China says 'resolutely opposed' to U.S. export restrictions on ZTE

Mon Mar 7, 2016 9:47pm EST
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By Joel Schectman and Yimou Lee

WASHINGTON/HONG KONG (Reuters) - New export restrictions against China's ZTE Corp (000063.SZ: Quote) for alleged Iran sanctions violations drew fire from the Chinese government, which said on Tuesday it was "resolutely opposed" to the measures but stopped short of announcing retaliation.

The moves announced by the U.S. Commerce Department on Monday are likely to disrupt the telecom manufacturer's sprawling global supply chain and could create substantial parts shortages, according to sanctions experts.

Under the measure, U.S. manufacturers will be banned from selling components to ZTE, a major global supplier of telecom-networking equipment. In addition, foreign manufacturers will be prohibited from selling products containing a significant amount of U.S.-made parts to the Chinese company.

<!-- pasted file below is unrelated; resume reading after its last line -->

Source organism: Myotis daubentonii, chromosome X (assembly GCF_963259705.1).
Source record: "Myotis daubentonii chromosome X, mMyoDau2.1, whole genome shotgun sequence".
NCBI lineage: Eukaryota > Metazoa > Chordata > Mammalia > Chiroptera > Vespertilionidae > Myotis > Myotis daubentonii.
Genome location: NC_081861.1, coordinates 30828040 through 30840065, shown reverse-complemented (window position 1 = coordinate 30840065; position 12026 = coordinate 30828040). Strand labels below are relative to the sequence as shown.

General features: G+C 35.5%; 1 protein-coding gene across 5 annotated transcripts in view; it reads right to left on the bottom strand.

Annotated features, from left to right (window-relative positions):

"China expresses its strong dissatisfaction and resolute opposition" to the measure, the Chinese Ministry of Commerce said on its website (

"The U.S. move will severely affect normal operations of Chinese companies. China will continue negotiating with the U.S. side on this issue."

The U.S. Commerce Department, confirming the decision that was first reported by Reuters on Saturday, said ZTE planned to use a series of shell companies "to illicitly reexport controlled items to Iran in violation of U.S. export control laws." It said ZTE acted "contrary to the national security or foreign policy interests of the United States."

In a statement, ZTE said it was "working expeditiously" towards a resolution to the issue.

"ZTE is fully committed to compliance with the laws and regulations in the jurisdictions in which it operates. ZTE has been cooperating and will continue to cooperate and communicate with all U.S. agencies as required," the Shenzhen-based company said.   Continued...

The ZTE company logo is seen as a guest delivers a speech during the company's 15th anniversary celebration in Beijing April 18, 2013.   REUTERS/Barry Huang